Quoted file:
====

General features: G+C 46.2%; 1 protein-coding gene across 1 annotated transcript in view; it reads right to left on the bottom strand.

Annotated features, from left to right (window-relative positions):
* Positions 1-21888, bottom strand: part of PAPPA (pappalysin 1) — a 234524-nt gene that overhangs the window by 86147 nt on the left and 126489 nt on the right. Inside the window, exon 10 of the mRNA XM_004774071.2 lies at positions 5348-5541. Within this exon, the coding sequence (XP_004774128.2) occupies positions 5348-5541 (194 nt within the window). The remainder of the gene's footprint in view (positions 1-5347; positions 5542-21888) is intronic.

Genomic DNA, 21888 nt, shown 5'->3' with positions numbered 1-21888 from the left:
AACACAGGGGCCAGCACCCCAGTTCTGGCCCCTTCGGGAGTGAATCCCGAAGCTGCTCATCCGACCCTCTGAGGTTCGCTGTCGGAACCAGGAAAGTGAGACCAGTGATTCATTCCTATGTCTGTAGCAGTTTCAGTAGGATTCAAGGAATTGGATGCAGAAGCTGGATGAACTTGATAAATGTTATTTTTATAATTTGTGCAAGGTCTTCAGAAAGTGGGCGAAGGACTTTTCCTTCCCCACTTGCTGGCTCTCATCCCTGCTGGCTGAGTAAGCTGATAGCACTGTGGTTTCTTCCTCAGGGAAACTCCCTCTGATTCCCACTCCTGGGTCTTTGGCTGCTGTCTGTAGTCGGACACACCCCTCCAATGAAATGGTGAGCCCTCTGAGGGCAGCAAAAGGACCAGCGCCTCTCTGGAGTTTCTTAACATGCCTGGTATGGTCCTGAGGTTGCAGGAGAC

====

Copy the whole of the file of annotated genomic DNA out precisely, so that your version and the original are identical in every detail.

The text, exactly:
General features: G+C 46.2%; 1 protein-coding gene across 1 annotated transcript in view; it reads right to left on the bottom strand.

Annotated features, from left to right (window-relative positions):
* Positions 1-21888, bottom strand: part of PAPPA (pappalysin 1) — a 234524-nt gene that overhangs the window by 86147 nt on the left and 126489 nt on the right. Inside the window, exon 10 of the mRNA XM_004774071.2 lies at positions 5348-5541. Within this exon, the coding sequence (XP_004774128.2) occupies positions 5348-5541 (194 nt within the window). The remainder of the gene's footprint in view (positions 1-5347; positions 5542-21888) is intronic.

Genomic DNA, 21888 nt, shown 5'->3' with positions numbered 1-21888 from the left:
AACACAGGGGCCAGCACCCCAGTTCTGGCCCCTTCGGGAGTGAATCCCGAAGCTGCTCATCCGACCCTCTGAGGTTCGCTGTCGGAACCAGGAAAGTGAGACCAGTGATTCATTCCTATGTCTGTAGCAGTTTCAGTAGGATTCAAGGAATTGGATGCAGAAGCTGGATGAACTTGATAAATGTTATTTTTATAATTTGTGCAAGGTCTTCAGAAAGTGGGCGAAGGACTTTTCCTTCCCCACTTGCTGGCTCTCATCCCTGCTGGCTGAGTAAGCTGATAGCACTGTGGTTTCTTCCTCAGGGAAACTCCCTCTGATTCCCACTCCTGGGTCTTTGGCTGCTGTCTGTAGTCGGACACACCCCTCCAATGAAATGGTGAGCCCTCTGAGGGCAGCAAAAGGACCAGCGCCTCTCTGGAGTTTCTTAACATGCCTGGTATGGTCCTGAGGTTGCAGGAGAC